> religious/moral requirement if less than 5% of
                                  > society could attempt it, and even that 5% didn't
                                  > follow it perfectly.
                                  >
                                  > Just some thoughts,
                                  >
                                  > Sofya
                                  >
                                  >
                                  --------------------------------------------------------------------
                                  > Lisa M. Kies, MD aka Lady Sofya la Rus
                                  > Mason City, IA aka Shire of Heraldshill, Calontir
                                  > http://www.strangelove.net/~kieser
                                  > "Si no necare, sana." "Mir znachit Pax Romanov"
                                  >
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                                  Baroness Anastasia Alexandrovna Andreeva (OL)
                                • Shannon Anderson
                                  I like the Russian silhouette, it s comfortable and natural enough. Why I m looking for something more fitted is a) there was only enough velvet left on the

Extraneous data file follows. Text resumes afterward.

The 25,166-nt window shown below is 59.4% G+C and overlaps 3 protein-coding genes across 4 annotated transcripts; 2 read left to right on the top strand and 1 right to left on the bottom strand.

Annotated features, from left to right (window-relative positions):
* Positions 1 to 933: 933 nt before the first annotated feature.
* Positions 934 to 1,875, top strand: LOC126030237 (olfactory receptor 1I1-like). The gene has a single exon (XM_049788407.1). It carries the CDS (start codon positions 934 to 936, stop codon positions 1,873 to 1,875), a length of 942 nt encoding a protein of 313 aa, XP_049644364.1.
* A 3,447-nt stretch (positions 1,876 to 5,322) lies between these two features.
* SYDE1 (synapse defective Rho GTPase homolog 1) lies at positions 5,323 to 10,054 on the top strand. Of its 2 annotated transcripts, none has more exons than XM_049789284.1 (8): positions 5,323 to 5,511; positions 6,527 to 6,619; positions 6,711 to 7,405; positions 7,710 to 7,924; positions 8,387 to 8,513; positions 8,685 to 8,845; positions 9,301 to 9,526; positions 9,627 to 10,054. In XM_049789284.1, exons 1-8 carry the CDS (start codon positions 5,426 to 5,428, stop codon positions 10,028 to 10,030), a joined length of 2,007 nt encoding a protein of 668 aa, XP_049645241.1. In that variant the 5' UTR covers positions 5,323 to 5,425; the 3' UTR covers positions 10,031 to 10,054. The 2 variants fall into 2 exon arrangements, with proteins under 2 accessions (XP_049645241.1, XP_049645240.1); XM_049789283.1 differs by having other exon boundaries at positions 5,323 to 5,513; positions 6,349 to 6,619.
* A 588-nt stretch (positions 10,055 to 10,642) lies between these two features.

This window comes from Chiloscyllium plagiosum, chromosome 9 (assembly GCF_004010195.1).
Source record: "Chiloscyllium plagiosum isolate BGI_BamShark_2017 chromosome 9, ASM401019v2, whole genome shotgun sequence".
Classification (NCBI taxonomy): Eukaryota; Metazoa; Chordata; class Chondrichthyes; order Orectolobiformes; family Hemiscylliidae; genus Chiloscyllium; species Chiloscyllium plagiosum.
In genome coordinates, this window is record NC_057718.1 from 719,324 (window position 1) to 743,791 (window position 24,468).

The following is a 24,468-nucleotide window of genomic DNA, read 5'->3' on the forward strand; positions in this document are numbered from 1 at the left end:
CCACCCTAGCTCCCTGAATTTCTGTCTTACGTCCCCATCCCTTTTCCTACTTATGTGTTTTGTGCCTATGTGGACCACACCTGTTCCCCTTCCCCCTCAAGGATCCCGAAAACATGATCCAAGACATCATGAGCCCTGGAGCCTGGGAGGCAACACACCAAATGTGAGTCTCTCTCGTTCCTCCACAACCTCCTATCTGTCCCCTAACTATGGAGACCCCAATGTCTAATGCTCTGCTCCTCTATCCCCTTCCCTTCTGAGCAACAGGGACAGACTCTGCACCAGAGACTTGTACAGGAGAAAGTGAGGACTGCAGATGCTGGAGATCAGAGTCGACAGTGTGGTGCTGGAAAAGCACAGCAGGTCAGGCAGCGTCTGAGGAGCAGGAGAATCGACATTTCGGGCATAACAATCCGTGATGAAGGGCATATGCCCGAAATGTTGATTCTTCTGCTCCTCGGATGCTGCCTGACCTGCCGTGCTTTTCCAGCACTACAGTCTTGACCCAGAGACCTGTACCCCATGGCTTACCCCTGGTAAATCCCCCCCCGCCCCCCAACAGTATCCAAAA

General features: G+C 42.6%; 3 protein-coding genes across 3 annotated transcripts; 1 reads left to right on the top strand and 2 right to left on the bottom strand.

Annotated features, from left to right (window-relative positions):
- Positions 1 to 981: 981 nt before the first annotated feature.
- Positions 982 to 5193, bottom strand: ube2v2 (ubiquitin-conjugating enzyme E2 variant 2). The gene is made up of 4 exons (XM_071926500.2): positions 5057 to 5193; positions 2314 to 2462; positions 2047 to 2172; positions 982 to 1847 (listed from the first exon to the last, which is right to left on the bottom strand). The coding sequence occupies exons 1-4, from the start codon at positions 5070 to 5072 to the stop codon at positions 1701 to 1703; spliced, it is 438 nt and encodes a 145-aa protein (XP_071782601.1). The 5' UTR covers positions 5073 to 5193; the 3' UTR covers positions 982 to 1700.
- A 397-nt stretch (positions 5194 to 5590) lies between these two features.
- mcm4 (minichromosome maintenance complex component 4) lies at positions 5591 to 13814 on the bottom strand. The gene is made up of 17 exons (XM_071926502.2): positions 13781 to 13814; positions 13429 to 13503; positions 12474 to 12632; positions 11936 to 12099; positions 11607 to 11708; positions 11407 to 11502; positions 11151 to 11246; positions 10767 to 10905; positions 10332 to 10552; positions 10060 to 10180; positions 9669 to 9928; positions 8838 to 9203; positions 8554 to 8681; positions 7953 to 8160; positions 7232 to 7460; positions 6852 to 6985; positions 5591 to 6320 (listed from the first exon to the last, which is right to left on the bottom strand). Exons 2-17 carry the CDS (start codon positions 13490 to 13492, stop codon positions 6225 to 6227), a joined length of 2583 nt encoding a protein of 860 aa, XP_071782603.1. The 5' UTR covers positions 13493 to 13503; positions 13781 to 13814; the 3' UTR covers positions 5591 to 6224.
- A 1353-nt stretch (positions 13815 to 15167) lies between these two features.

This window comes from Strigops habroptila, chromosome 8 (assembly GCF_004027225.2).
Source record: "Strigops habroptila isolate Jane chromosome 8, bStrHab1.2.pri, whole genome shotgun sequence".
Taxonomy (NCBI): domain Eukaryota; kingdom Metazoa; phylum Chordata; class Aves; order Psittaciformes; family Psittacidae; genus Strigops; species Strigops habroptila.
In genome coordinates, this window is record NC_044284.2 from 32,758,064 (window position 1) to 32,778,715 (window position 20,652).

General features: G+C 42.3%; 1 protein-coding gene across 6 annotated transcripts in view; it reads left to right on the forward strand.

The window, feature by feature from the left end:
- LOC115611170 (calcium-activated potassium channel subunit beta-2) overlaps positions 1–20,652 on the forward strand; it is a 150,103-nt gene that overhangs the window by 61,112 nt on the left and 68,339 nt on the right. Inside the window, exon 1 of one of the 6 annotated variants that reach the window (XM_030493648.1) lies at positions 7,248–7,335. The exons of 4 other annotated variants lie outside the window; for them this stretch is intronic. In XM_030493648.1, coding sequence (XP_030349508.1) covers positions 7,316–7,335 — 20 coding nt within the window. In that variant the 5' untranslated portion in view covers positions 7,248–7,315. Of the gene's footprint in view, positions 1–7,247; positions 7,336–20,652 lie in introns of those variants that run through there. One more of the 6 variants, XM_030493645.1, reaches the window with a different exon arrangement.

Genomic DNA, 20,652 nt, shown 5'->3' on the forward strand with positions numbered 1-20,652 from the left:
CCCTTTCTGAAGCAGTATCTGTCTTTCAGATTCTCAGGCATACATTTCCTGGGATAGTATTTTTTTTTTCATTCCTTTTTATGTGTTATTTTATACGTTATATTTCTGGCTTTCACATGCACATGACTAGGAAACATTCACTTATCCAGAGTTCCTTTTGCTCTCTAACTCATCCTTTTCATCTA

Message 16 of 19 , Jul 13, 2007
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                                    I like the Russian silhouette, it's comfortable and natural enough. Why I'm looking for something more fitted is a) there was only enough velvet left on the bolt I wanted for something skimpier and b) there's this European dress I've wanted to make for a long time and I was hoping to find it's Russian "cousin."

                                    I may just make the jacket we've been discussing with my remaining fabric, to go over a more typical dress.

                                    Thanks for the help,

                                    Margarita


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                                  • DOUGLAS PETROFF
                                    And please don t forget this all came about after the Mongolian period. The far eastern influence seems to play an important part. Sergius B
                                    Message 17 of 19 , Jul 14, 2007
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                                      And please don't forget this all came about after the Mongolian period.
                                      The far eastern influence seems to play an important part. Sergius B